"I hated that our staff left," Kyle says, "but it was almost like a relief. It was time for me to break away and time to start a new path professionally and personally. It was the greatest nine years of my life, but at the same token, it was the hardest nine years. Do I know exactly why I wasn't on that plane? God tells me every day. He shows me every day why I wasn't on that plane. I got to make a difference in kids' lives. I've got to make a difference in my family's life. I have to make a difference in hopefully the Flemings' life. That's why I am here."
By then, he and Chaunsea had a daughter, and were willing to move anywhere. Soon, Kyle received a phone call from Kansas coach Bill Self, a Cowboys alumnus who had met Kyle when Kyle was a student assistant at OSU. The only opening Self had was for a video coordinator, and Kyle accepted the offer. Kansas was coming off a national title. He'd be dealing with the nation's best players. Maybe he could help the program in some redeeming way.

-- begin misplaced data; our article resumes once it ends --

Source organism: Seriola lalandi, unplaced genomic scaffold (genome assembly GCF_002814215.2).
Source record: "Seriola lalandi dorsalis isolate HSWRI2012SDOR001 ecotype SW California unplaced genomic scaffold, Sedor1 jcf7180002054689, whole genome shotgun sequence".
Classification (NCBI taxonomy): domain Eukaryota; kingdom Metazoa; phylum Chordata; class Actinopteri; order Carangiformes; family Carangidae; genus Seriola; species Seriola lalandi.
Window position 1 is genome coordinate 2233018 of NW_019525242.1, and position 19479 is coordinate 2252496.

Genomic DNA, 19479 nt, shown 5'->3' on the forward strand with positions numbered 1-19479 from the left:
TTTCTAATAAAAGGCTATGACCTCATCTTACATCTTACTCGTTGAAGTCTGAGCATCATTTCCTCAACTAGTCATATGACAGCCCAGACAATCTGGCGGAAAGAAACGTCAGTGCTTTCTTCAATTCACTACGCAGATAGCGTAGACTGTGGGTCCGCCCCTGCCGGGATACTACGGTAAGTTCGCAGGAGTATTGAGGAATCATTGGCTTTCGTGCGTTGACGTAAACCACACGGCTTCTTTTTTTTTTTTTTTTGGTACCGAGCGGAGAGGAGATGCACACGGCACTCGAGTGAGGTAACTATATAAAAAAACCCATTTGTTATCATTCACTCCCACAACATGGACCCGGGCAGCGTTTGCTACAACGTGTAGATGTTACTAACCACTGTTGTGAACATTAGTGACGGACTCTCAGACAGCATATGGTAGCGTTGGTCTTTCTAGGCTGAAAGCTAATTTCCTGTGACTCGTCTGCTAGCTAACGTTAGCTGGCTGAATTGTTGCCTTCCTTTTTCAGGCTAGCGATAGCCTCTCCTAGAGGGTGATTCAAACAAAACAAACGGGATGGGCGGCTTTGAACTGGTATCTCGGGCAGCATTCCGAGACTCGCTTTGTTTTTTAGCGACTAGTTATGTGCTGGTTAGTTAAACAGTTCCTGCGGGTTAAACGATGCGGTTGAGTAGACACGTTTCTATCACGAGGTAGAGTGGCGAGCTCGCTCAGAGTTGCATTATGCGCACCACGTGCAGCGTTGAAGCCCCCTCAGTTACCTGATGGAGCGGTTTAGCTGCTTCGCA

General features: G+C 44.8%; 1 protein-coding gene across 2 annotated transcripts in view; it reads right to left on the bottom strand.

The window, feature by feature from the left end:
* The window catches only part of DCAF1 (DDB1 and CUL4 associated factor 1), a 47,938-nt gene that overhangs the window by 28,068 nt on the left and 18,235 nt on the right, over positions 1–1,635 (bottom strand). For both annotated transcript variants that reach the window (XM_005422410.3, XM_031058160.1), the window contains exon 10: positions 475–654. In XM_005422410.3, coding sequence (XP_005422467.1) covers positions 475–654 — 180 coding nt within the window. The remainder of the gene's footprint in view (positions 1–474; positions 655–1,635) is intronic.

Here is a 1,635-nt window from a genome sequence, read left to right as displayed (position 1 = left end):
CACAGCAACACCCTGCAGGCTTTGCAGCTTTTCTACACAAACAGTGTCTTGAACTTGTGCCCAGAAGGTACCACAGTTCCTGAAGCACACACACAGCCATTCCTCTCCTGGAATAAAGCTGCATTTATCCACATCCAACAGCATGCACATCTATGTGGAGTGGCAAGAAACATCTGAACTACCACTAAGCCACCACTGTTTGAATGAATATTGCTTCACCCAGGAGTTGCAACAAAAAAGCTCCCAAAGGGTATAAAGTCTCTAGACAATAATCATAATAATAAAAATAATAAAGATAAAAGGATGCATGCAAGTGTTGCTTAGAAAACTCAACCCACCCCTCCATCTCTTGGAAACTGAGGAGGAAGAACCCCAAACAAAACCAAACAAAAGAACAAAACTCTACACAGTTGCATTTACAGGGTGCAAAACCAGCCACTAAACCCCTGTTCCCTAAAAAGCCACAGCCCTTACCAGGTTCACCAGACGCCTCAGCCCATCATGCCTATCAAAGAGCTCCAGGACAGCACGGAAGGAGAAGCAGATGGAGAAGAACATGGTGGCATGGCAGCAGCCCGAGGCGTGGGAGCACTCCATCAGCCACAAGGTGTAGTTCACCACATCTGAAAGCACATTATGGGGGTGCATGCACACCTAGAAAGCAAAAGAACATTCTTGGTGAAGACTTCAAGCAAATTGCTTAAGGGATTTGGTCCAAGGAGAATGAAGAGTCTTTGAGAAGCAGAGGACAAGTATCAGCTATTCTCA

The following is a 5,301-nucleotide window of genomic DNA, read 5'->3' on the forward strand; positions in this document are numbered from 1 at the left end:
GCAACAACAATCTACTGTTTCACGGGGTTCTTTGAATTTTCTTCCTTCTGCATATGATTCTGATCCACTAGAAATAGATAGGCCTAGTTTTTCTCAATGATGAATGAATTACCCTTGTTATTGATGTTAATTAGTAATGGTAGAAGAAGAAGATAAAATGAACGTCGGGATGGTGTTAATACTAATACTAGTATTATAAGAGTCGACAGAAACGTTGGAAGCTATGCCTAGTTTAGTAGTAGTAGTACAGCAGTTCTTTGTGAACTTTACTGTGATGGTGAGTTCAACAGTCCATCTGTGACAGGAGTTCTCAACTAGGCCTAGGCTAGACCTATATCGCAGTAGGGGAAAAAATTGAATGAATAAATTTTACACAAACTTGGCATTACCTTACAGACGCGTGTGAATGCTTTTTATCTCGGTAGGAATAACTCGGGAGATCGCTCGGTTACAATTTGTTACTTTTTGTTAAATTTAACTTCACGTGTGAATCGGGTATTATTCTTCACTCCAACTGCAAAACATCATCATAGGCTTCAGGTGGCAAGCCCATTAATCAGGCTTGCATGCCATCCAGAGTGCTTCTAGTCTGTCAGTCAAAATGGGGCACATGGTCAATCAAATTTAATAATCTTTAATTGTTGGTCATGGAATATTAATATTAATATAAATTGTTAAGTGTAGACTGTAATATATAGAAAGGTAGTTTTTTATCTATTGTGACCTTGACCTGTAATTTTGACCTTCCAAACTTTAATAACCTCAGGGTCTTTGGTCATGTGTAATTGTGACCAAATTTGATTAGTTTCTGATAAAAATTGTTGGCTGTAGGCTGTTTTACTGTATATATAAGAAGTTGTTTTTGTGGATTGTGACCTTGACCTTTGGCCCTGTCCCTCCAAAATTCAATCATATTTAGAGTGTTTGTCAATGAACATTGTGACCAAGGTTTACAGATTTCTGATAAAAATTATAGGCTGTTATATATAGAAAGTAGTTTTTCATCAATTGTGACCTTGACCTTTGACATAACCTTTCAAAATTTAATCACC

So, after a sloppy practice one day, Kyle told some of the Jayhawks about a kid who never loafed, a kid named Nate.
Thank you for being a role model in my life. I want to be you when I am all grown up. I love you so much.
Ann was digging through a stray box one day when she found this note from Nate. It wasn't dated, but the sense she had is he'd written it when he was 12 or 13, about the time Zane had begun sending his love letters to Nate.
She had presented it to Zane on a recent Christmas, and he'd bawled his eyes out in front of a number of people. Later that night, he took a stroll to the back bedroom. He shut his eyes and began reliving it again.
Not long after that, Zane received a phone call from Kyle. His nephew seemed upbeat, but a little anxious. He asked him what was up.
"Chaunsea's pregnant again,'' he said.
"Fantastic news, Kyle,'' said Zane.